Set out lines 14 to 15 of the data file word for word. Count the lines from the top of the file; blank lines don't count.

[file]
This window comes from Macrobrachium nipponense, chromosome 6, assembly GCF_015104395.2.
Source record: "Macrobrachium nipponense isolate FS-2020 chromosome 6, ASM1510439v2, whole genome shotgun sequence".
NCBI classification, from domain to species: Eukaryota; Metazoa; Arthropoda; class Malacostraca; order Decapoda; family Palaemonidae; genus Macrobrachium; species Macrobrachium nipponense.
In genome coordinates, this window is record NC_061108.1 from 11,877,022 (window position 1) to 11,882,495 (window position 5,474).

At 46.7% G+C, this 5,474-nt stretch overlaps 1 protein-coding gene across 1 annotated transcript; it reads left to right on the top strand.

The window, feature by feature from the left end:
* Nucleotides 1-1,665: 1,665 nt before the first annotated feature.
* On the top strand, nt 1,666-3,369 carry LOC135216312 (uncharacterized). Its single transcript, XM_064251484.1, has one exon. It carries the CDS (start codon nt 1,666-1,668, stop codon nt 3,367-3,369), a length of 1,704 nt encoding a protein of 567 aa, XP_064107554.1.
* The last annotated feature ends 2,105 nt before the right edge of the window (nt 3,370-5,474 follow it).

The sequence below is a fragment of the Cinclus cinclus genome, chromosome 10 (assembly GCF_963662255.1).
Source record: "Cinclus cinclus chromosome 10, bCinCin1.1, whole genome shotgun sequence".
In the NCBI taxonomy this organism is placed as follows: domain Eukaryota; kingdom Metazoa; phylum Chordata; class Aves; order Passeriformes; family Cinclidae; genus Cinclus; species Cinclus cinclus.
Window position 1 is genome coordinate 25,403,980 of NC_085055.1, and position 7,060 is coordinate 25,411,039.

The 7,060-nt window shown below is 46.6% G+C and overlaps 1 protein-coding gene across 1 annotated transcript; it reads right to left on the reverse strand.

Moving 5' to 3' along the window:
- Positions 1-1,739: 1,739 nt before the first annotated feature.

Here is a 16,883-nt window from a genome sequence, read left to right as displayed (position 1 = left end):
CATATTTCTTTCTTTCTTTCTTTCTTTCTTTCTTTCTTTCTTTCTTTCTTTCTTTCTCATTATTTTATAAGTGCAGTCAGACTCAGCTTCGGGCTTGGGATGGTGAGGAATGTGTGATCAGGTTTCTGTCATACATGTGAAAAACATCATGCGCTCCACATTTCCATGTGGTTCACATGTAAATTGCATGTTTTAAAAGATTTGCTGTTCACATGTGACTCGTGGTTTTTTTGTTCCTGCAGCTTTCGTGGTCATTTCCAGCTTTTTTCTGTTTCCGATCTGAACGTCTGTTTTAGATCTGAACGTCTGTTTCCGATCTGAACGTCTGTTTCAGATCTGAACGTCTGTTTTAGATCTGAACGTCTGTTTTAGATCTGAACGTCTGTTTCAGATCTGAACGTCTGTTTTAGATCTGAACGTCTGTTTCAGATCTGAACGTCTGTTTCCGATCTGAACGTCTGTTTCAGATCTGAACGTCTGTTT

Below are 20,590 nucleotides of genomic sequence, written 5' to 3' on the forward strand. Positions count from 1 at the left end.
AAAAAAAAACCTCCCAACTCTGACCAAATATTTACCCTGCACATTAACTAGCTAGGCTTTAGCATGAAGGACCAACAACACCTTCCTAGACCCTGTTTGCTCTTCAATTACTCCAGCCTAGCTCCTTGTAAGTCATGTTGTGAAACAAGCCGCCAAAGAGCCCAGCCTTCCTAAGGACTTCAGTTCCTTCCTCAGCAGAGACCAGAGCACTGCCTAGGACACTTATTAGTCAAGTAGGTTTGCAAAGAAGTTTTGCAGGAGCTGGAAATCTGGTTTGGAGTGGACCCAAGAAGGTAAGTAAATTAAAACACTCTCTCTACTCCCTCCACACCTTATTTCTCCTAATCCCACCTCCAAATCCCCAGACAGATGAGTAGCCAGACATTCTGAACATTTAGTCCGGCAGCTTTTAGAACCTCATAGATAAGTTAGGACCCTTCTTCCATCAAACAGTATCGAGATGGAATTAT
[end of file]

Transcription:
The 7,060-nt window shown below is 46.6% G+C and overlaps 1 protein-coding gene across 1 annotated transcript; it reads right to left on the reverse strand.

Moving 5' to 3' along the window: